There is cause for some optimism on the improving status of women in Afghanistan, but progress is fragile and hard-fought according to the head of the Afghan Independent Human Rights Commission Dr Sima Samar.
Speaking during a recent visit to UTS, Dr Samar, founder of the Gawharshad Institute of Higher Education, said “a great achievement” was Afghanistan’s signing the United Nations Convention on the Elimination of Discrimination Against Women without reservation.
However, she noted the “ongoing immense challenges” in ensuring the convention was effectively implemented so that women could access their rights. She said Afghanistan was far from equality. “The environment is not good for men but it is bad for women.”
In terms of the work of the Gawarshad Institute, Dr Samar highlighted the importance of gender empowerment through the provision of scholarships for young women from poor families who could not otherwise afford to access higher education.
Since the 2013 signing of a Memorandum of Understanding with the Gawarshad Institute, UTS has assisted in fundraising for scholarships and Dr Samar’s visit had refocused that effort according to Associate Professor Nina Burridge from the Faculty of Arts and Social Sciences.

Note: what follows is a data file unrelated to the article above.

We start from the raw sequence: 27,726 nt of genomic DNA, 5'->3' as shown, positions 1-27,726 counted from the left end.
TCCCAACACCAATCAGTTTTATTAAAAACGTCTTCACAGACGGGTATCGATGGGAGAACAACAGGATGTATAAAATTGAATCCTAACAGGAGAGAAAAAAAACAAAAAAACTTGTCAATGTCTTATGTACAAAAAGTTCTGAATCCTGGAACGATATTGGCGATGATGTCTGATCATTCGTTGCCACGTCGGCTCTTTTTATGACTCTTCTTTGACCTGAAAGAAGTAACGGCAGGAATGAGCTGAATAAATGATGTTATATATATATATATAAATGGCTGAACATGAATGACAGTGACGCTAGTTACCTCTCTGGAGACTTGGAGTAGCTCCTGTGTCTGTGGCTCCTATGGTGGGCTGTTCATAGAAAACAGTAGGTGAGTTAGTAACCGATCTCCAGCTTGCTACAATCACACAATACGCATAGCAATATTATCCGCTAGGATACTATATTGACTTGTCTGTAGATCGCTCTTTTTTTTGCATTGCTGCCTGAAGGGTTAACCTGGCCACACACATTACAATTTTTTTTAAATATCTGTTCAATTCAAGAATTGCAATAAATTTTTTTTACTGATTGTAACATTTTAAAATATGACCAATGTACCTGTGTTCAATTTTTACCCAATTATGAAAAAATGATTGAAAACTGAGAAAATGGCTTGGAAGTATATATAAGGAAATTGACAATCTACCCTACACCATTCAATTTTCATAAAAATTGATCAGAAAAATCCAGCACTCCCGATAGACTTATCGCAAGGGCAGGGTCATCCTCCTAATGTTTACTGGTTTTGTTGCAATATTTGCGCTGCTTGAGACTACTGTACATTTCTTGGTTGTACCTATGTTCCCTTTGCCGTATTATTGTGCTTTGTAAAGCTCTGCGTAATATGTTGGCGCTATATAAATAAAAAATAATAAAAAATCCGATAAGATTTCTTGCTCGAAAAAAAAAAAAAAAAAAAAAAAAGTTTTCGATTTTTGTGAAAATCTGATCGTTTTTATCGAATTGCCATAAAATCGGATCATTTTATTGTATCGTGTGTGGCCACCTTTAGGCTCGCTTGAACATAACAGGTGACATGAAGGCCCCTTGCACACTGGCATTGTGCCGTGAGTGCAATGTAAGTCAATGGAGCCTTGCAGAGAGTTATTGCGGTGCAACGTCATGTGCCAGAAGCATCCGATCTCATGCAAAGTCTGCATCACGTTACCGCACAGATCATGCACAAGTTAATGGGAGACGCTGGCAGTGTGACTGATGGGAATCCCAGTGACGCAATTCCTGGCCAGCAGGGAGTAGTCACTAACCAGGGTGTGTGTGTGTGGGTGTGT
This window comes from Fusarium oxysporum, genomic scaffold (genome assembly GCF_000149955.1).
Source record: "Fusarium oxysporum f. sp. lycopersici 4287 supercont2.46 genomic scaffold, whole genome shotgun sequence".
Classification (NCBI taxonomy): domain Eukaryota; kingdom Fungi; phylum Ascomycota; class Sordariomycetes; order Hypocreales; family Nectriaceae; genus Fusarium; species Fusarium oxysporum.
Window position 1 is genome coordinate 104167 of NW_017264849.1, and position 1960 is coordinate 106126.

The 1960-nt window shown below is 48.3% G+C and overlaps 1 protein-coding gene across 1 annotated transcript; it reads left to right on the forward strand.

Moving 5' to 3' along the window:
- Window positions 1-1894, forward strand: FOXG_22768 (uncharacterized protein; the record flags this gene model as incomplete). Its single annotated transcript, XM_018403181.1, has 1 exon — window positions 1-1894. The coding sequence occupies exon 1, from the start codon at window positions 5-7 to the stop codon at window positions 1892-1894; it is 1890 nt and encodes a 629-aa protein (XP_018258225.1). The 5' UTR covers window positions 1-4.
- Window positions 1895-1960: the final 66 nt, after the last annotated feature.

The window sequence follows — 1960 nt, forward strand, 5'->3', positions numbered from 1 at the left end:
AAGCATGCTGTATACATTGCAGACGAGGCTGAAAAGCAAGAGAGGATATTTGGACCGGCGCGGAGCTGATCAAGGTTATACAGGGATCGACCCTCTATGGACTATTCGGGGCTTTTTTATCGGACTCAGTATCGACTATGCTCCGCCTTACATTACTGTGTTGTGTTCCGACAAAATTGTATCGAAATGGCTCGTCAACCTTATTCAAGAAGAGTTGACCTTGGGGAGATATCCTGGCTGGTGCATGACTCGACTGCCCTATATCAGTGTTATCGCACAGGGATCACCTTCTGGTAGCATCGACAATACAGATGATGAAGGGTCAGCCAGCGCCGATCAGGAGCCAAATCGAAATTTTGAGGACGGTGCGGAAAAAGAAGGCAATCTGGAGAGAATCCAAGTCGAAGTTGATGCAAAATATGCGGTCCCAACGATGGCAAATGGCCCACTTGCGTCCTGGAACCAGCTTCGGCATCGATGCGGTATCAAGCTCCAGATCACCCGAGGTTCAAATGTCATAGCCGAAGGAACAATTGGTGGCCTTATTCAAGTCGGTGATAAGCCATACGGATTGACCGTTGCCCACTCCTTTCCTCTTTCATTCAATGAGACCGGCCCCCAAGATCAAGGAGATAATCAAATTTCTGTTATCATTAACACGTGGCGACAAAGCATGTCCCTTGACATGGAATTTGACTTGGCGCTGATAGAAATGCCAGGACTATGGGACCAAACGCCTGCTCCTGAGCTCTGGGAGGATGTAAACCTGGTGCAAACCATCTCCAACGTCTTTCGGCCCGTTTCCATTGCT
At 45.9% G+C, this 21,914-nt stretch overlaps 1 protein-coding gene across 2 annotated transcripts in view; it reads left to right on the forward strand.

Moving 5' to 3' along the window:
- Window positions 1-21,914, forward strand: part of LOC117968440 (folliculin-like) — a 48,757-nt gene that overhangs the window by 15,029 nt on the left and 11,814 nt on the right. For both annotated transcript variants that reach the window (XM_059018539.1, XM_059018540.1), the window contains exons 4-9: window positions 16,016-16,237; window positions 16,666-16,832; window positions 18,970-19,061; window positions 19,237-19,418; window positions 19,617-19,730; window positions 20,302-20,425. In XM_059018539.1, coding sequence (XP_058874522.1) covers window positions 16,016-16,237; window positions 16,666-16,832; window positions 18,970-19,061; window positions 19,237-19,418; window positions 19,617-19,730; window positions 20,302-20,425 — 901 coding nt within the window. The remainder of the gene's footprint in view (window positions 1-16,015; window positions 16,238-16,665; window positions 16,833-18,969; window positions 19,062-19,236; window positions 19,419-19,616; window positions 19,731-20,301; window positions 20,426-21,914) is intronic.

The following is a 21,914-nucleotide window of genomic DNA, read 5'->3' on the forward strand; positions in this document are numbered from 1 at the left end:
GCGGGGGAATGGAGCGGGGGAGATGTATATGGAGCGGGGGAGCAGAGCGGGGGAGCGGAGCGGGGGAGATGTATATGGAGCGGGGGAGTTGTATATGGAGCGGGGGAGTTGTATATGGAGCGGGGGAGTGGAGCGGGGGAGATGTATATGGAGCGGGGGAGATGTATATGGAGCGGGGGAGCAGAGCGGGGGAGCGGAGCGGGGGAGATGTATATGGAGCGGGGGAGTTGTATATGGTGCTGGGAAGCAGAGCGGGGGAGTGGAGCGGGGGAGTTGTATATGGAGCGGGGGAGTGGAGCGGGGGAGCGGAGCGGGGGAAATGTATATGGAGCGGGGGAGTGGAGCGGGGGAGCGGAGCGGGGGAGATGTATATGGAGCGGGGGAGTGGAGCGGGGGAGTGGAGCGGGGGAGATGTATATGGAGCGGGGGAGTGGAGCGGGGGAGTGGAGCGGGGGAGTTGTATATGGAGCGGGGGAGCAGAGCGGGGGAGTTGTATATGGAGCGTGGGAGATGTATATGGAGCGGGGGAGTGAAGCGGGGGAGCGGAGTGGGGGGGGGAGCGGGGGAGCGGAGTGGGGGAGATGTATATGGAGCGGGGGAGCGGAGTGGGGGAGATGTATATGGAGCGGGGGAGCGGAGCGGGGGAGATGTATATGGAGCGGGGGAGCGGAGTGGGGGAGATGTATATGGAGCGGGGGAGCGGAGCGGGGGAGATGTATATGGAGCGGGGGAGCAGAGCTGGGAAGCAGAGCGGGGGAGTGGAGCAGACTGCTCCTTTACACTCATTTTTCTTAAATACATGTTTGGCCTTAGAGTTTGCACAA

Associate Professor Burridge said UTS education academics had also conducted joint research with the institute and would continue to work with UTS Luminary and current UTS Law PhD student Nasima Rahmani, who is Director of the Women’s Empowerment Centre at the Gawharshad Institute.
“We hope to look at issues related to the employment of women once they have graduated,” Associate Professor Burridge said.
“Work we did with the Institute during 2014-15 documented the educational aspirations of young women in Afghanistan – particularly living in Kabul – and the challenges and barriers they faced. That’s within a context where only 5 per cent of the Afghan population attends university and less than 20 per cent of university students are female.
“It was an attempt to listen to the voices of Afghan women to ascertain what they see as the best ways to improve their educational outcomes. We also interviewed some men and their views were also noted.
“The findings illustrated that while progress has been made in enabling a small percentage of women to pursue higher education, there are still significant and enduring obstacles for Afghan women seeking such a path.”
UTS doctoral student and co-author of the study Anne Maree Payne said that she was impressed by the work of the Independent Human Rights Commission under Dr Sama’s leadership in addressing some of the ongoing human rights issues in Afghanistan.
In her talk at UTS Dr Samar highlighted the priority still given by families to educating boys rather than girls as a key area to address.
She said changes to both male and female attitudes towards women was a continuing focus for the Gawarshad Institute and she described working with male students to challenge their stereotypes and perceptions about the roles of women within their families.
For Chancellor’s Postdoctoral Fellow Dr Lucy Fiske, Dr Samar reaffirmed the importance of participation in any development and peace building efforts if they are to be successful – that empowerment, democracy and development cannot be “given” or delivered, but must be built with the people.
Source: UTS, News Room